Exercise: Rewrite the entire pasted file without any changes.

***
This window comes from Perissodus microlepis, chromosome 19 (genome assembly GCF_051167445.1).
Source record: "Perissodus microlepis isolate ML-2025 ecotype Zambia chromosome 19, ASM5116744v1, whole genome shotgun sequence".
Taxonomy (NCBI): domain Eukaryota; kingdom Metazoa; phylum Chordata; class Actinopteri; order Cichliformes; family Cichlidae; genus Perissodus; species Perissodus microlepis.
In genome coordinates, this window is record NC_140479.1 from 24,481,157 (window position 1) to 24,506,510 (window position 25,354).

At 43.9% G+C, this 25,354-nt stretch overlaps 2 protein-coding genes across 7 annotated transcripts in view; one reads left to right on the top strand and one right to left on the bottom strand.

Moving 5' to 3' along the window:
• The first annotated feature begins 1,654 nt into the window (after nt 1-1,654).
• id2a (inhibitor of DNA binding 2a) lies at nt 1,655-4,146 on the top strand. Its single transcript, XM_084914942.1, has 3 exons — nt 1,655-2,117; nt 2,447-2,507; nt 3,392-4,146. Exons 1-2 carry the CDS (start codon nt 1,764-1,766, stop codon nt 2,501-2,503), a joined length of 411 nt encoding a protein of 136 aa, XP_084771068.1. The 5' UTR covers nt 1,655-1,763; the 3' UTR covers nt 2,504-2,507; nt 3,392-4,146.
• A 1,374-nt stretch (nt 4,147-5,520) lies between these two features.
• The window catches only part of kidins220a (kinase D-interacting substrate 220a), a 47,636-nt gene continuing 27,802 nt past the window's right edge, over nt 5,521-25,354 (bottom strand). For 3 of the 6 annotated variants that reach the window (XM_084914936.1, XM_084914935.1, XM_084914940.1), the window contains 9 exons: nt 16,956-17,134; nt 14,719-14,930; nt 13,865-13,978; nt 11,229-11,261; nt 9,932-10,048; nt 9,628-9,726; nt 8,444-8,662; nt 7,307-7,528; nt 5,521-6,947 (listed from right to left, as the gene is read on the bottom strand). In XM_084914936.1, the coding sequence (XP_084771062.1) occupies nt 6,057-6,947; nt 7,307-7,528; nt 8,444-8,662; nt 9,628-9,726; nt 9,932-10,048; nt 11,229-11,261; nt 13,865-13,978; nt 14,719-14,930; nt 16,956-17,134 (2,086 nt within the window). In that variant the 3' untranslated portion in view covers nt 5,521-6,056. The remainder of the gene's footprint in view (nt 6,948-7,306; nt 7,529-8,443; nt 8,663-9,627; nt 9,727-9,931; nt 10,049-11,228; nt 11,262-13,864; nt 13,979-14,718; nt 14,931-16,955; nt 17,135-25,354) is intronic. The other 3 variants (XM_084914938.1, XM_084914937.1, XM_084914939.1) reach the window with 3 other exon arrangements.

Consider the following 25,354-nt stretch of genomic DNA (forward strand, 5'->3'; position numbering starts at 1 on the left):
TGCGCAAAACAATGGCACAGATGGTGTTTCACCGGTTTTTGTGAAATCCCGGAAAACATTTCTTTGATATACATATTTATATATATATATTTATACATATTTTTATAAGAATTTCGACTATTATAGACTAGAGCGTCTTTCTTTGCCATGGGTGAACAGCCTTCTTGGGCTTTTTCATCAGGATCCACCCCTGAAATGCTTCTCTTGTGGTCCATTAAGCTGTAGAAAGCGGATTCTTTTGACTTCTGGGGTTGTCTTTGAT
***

This window comes from Perissodus microlepis, chromosome 19 (genome assembly GCF_051167445.1).
Source record: "Perissodus microlepis isolate ML-2025 ecotype Zambia chromosome 19, ASM5116744v1, whole genome shotgun sequence".
Taxonomy (NCBI): domain Eukaryota; kingdom Metazoa; phylum Chordata; class Actinopteri; order Cichliformes; family Cichlidae; genus Perissodus; species Perissodus microlepis.
In genome coordinates, this window is record NC_140479.1 from 24,481,157 (window position 1) to 24,506,510 (window position 25,354).

At 43.9% G+C, this 25,354-nt stretch overlaps 2 protein-coding genes across 7 annotated transcripts in view; one reads left to right on the top strand and one right to left on the bottom strand.

Moving 5' to 3' along the window:
• The first annotated feature begins 1,654 nt into the window (after nt 1-1,654).
• id2a (inhibitor of DNA binding 2a) lies at nt 1,655-4,146 on the top strand. Its single transcript, XM_084914942.1, has 3 exons — nt 1,655-2,117; nt 2,447-2,507; nt 3,392-4,146. Exons 1-2 carry the CDS (start codon nt 1,764-1,766, stop codon nt 2,501-2,503), a joined length of 411 nt encoding a protein of 136 aa, XP_084771068.1. The 5' UTR covers nt 1,655-1,763; the 3' UTR covers nt 2,504-2,507; nt 3,392-4,146.
• A 1,374-nt stretch (nt 4,147-5,520) lies between these two features.
• The window catches only part of kidins220a (kinase D-interacting substrate 220a), a 47,636-nt gene continuing 27,802 nt past the window's right edge, over nt 5,521-25,354 (bottom strand). For 3 of the 6 annotated variants that reach the window (XM_084914936.1, XM_084914935.1, XM_084914940.1), the window contains 9 exons: nt 16,956-17,134; nt 14,719-14,930; nt 13,865-13,978; nt 11,229-11,261; nt 9,932-10,048; nt 9,628-9,726; nt 8,444-8,662; nt 7,307-7,528; nt 5,521-6,947 (listed from right to left, as the gene is read on the bottom strand). In XM_084914936.1, the coding sequence (XP_084771062.1) occupies nt 6,057-6,947; nt 7,307-7,528; nt 8,444-8,662; nt 9,628-9,726; nt 9,932-10,048; nt 11,229-11,261; nt 13,865-13,978; nt 14,719-14,930; nt 16,956-17,134 (2,086 nt within the window). In that variant the 3' untranslated portion in view covers nt 5,521-6,056. The remainder of the gene's footprint in view (nt 6,948-7,306; nt 7,529-8,443; nt 8,663-9,627; nt 9,727-9,931; nt 10,049-11,228; nt 11,262-13,864; nt 13,979-14,718; nt 14,931-16,955; nt 17,135-25,354) is intronic. The other 3 variants (XM_084914938.1, XM_084914937.1, XM_084914939.1) reach the window with 3 other exon arrangements.

Consider the following 25,354-nt stretch of genomic DNA (forward strand, 5'->3'; position numbering starts at 1 on the left):
TGCGCAAAACAATGGCACAGATGGTGTTTCACCGGTTTTTGTGAAATCCCGGAAAACATTTCTTTGATATACATATTTATATATATATATTTATACATATTTTTATAAGAATTTCGACTATTATAGACTAGAGCGTCTTTCTTTGCCATGGGTGAACAGCCTTCTTGGGCTTTTTCATCAGGATCCACCCCTGAAATGCTTCTCTTGTGGTCCATTAAGCTGTAGAAAGCGGATTCTTTTGACTTCTGGGGTTGTCTTTGAT